Well, to conclude things: Concurrent Programming on Windows is a definite must-have for anyone having an interest in concurrent programming on Windows and can be considered an instant classic. No other book out there has such an extensive coverage of the matter. Just get it!

Building a SPQuery ViewFields string

If you’re querying SharePoint content using a CAML query from code it’s a good habit to always populate the SPQuery instance’s ViewFields property. Otherwise the returned SPListItem instances might not contain any data for certain fields and throw an exception when you try to access those fields.

Specifying ViewFields involves creating a string of CAML FieldRef elements. For instance if we want our query to return items that contain data for the Title, Created and ID field we use this:

   1: <FieldRef Name='Title'/><FieldRef Name='Created'/><FieldRef Name='ID'/>

As you can see there’s some overhead of boilerplate markup involved. I’ve written a small piece of code that I always use to make my life a little easier. Today I happened to post this code in a reply I wrote on the MSDN forums and also decided to submit it as Community Content to the official SPQuery docs on MSDN. Then I thought I might as well share it with you here. So here it is:

   1: public static string BuildViewFieldsXml(params string[] fieldNames)
   2: {
   3:     const string TEMPLATE = @"<FieldRef Name='{0:S}'/>";
   4:     StringBuilder sb = new StringBuilder();
   5:     foreach (string fieldName in fieldNames)
   6:     {
   7:         sb.AppendFormat(TEMPLATE, fieldName);
   8:     }
   9:     return sb.ToString();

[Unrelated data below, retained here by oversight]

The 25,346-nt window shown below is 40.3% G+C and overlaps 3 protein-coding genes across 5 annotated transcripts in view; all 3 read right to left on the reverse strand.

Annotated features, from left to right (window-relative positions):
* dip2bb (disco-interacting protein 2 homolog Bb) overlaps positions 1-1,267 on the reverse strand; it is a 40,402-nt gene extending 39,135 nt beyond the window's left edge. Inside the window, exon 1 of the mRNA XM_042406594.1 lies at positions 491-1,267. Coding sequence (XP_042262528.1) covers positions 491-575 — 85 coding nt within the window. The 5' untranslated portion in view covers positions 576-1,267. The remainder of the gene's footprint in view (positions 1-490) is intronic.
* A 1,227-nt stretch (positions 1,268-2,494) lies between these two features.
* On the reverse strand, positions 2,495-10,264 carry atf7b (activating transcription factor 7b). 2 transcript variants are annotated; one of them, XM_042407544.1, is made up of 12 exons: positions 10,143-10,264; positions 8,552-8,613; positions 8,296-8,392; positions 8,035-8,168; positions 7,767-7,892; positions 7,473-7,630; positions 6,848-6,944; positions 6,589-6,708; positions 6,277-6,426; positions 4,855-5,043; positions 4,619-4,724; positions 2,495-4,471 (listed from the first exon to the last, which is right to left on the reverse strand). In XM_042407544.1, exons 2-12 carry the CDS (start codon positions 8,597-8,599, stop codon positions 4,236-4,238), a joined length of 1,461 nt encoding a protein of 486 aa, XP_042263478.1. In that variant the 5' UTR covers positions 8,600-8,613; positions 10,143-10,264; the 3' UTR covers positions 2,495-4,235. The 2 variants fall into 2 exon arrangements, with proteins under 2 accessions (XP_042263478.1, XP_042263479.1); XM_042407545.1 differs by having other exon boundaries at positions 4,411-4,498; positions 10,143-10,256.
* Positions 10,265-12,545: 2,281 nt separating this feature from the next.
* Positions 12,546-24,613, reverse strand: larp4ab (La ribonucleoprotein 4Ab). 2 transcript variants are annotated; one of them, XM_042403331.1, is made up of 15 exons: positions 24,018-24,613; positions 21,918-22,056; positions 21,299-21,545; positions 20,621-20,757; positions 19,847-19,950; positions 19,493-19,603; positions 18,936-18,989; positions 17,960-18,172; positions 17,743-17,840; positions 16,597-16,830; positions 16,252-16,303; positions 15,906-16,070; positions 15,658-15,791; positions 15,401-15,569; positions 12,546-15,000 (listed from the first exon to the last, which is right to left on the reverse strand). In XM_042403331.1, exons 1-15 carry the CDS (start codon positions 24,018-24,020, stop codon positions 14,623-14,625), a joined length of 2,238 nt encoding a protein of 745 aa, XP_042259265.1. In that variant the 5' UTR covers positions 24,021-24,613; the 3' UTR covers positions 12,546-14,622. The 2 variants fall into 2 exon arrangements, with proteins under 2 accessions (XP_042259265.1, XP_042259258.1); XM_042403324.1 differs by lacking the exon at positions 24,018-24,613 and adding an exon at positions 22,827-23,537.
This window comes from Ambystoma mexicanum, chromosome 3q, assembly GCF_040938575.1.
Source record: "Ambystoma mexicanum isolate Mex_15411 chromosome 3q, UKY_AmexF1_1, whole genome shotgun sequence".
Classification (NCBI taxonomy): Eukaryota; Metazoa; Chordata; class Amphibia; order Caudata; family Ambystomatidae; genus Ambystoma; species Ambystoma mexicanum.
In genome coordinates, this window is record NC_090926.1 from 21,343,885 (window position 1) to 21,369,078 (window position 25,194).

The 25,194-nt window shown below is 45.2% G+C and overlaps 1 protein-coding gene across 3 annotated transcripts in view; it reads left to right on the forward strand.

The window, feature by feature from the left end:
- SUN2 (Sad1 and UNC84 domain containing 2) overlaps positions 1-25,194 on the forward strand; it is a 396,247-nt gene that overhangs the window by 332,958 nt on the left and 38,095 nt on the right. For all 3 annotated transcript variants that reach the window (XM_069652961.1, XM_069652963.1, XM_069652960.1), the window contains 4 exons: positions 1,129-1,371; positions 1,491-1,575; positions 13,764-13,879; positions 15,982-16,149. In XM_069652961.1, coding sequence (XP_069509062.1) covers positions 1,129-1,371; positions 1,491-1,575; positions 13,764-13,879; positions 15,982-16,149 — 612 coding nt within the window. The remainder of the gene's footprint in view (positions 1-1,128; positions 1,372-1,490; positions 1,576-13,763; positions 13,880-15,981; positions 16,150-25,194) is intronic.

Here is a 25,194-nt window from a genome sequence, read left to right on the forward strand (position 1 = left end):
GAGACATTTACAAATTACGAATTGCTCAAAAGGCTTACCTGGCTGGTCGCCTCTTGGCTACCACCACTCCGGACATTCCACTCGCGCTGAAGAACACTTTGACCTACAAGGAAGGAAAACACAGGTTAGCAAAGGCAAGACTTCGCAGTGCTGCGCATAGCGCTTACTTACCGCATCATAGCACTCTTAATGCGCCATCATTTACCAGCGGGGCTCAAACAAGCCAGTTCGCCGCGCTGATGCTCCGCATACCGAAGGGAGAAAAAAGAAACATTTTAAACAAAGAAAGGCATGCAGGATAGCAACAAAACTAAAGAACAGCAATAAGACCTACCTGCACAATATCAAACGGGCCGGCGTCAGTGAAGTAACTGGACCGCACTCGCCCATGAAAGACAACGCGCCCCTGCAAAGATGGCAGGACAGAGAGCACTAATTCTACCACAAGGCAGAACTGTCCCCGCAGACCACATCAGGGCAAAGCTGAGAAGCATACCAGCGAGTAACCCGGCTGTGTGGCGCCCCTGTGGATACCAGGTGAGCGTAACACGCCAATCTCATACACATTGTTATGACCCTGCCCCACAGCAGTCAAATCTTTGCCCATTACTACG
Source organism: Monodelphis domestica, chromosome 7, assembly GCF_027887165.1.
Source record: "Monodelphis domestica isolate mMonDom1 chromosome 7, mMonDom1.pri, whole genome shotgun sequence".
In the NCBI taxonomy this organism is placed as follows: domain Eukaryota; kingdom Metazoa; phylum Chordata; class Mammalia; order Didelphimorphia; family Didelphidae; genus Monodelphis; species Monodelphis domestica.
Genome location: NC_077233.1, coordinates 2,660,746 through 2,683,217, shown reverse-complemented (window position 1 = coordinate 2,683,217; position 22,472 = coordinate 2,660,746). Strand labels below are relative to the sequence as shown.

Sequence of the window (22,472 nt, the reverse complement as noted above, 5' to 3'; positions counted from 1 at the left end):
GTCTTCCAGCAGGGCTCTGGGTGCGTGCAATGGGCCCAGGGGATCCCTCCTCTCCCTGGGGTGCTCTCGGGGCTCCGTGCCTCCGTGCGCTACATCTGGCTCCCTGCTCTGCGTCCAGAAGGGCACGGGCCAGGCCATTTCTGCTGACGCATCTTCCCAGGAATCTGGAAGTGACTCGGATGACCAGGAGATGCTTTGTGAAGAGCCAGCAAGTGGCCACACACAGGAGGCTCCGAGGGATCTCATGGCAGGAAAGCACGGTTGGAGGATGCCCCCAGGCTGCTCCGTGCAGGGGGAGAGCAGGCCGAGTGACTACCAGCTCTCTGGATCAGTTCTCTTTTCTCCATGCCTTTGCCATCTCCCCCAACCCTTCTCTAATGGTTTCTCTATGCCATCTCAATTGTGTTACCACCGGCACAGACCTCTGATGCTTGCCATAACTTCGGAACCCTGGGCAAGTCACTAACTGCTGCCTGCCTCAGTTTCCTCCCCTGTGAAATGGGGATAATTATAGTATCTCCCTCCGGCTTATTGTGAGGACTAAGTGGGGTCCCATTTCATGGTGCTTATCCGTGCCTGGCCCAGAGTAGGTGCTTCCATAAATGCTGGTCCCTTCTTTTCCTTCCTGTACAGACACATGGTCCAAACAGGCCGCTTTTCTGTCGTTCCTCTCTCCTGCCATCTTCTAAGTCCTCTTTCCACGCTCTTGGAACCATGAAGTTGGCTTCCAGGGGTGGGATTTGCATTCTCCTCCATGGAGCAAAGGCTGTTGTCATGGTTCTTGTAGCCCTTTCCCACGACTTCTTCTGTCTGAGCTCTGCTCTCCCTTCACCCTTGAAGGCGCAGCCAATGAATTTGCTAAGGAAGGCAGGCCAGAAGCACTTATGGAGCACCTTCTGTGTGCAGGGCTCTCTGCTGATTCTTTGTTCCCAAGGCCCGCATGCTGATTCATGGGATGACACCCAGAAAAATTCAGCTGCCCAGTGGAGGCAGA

10: }
  12: // Use it like this:
  13: SPQuery query = new SPQuery();
  14: query.ViewFields = BuildViewFieldsXml("Title", "Created", "ID");
  16: // Note that you can specify a variable amount of string parameters, i.e.
  17: query.ViewFields = BuildViewFieldsXml("Title", "Created", "ID", "Author", "Gender");

Yeah, you’re right. This piece of code isn’t exactly rocket science. But you might appreciate it anyway 🙂

.NET 3.5 Enhancements Training Kit

The Visual Studio & .NET Framework Evangelism team did it again. After their cool .NET 3.5 Training Kit they are now working on the follow up: the .NET 3.5 Enhancements Training Kit. It’s not final yet, but still very interesting!

Currently, the training kit contains six hands-on labs, made up of the following technologies:

  1. ADO.NET Data Services
  2. ADO.NET Entity Framework
  3. ASP.NET AJAX History
  4. ASP.NET Dynamic Data
  6. ASP.NET Silverlight controls

Read more about it on Jonathan Carter’s blog.

Beware of the SharePoint Memory Leaks!

Beware of the SharePoint Memory Leaks!

You might not know it, but when developing for SharePoint (either WSS 3.0 or MOSS 2007) it is very easy to cause memory leaks, which can ultimately thrash your SharePoint server’s performance. The reason for this is that even though your own code might be written using only managed code, the SharePoint API still uses unmanaged code in some places. These unmanaged resources have to be explicitly disposed of, especially considering the fact they are living inside an ASP.Net web application (SharePoint) and potentially can have a long lifetime.